– Juan Campos

Sources: The Washington Post, Media Matters
Photo: Mother Jones

The Bureau of Investigative Journalism has released a comprehensive look at the United States’ drone program from 2009 to the present. Sketching its missteps and apparent successes, the United Kingdom-based nonprofit relates the story of the Barack Obama administration’s relationship with drones and brings clarity to an otherwise opaque issue.

Drone strikes began after 9/11, after the passage of the Authorization for Use of Military Force (AUMF.) This law enables the president to “take action to deter and prevent acts of international terrorism against the (U.S.).”

Since the act’s passage, both the George W. Bush and the Obama administrations have launched hundreds of attacks on foreign soil.

By their count, over 390 covert drone strikes have killed more than 2,400 people thus far since Obama took office. Targeting Yemen, Somalia and Pakistan. Both civilians and militants have been killed.

Barack Obama first made use of drones just three days after the start of his presidency. While initial reports deemed it a success, information gathered later indicated that at least nine civilians were killed in the strike while the one 14-year-old survivor was blinded.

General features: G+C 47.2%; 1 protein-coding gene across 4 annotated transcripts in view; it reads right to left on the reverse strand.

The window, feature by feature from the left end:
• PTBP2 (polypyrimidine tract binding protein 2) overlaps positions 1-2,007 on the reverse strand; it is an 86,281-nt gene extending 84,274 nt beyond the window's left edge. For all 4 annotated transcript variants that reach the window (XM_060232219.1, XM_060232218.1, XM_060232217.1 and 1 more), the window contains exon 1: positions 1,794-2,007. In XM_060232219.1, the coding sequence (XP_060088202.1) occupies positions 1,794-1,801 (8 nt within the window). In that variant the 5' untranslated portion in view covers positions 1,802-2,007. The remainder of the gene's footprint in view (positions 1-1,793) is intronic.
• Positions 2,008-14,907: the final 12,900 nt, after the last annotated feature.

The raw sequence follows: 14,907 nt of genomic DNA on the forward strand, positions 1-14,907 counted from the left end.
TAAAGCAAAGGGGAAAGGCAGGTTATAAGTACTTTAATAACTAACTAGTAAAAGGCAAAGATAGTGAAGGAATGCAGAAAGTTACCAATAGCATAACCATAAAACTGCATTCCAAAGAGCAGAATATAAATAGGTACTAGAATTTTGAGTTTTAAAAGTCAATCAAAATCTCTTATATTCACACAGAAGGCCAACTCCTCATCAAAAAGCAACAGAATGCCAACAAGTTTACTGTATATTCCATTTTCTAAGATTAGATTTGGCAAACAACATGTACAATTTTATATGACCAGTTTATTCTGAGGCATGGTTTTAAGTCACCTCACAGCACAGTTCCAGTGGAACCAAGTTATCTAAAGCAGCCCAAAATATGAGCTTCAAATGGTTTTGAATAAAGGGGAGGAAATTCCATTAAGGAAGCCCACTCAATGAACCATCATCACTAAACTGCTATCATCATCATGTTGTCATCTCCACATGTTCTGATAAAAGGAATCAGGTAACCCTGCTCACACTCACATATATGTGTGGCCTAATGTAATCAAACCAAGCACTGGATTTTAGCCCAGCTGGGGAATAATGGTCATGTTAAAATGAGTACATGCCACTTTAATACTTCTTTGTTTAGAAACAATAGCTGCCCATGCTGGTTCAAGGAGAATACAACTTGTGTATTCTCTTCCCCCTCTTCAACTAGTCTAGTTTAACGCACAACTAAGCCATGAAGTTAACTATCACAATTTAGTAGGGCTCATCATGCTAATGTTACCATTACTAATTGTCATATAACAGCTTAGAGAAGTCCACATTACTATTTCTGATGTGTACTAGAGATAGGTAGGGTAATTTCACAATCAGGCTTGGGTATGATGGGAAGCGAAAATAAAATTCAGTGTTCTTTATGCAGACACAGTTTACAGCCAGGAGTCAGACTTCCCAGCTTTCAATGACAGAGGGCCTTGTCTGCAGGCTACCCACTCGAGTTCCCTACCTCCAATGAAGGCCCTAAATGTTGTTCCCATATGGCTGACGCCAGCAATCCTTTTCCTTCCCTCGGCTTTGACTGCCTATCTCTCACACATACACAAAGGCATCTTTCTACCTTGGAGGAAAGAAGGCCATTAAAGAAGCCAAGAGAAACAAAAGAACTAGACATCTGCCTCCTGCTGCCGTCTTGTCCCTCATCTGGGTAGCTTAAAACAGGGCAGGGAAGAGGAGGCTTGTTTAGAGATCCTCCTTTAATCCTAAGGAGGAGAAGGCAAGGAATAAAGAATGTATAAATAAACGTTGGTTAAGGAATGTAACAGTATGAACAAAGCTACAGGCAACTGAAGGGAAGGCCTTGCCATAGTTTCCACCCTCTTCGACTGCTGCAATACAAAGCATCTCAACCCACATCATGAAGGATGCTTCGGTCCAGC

Instead of hitting a Taliban hideout, as intended, the drone struck a family household, killing a tribal elder and members of his family.

Although Obama was reportedly dismayed by the news, he has continued using drone strikes in much greater excess than his predecessor, although with greater rates of accuracy.

Under Obama, drone strikes have killed “six times as many people” than under Bush, but the casualties per strike has dropped from eight to six. Similarly, the civilian deaths have decreased as well, from three casualties per strike for Bush and only 1.43 casualties for Obama.

Some argue that drones help more than hinder anti-terrorism campaigns. As one Air Force officer expressed in the New York Times, “using them to go after terrorists not only was ethically permissible but also might be ethically obligatory, because of their advantages in identifying targets and striking with precision.”

Beyond their perceived benefits, mistaken drone strikes still rattle those who consider them immoral. In 2006, CIA drones killed at least 68 children located in a madrassa, or religious school.

Last month, drones attacked a convoy escorting a bride to her wedding. The U.S. has yet to comment on an attack that killed more than 15 civilians.

In September 2013, a law professor’s study found strikes harm global security and encourage other states and terrorist organizations to likewise arm themselves with unmanned weapons. As interest and concern over drones grow and the debate over their moral and unethical merits rage, the U.S. will carefully need to consider the cost of its continued employment.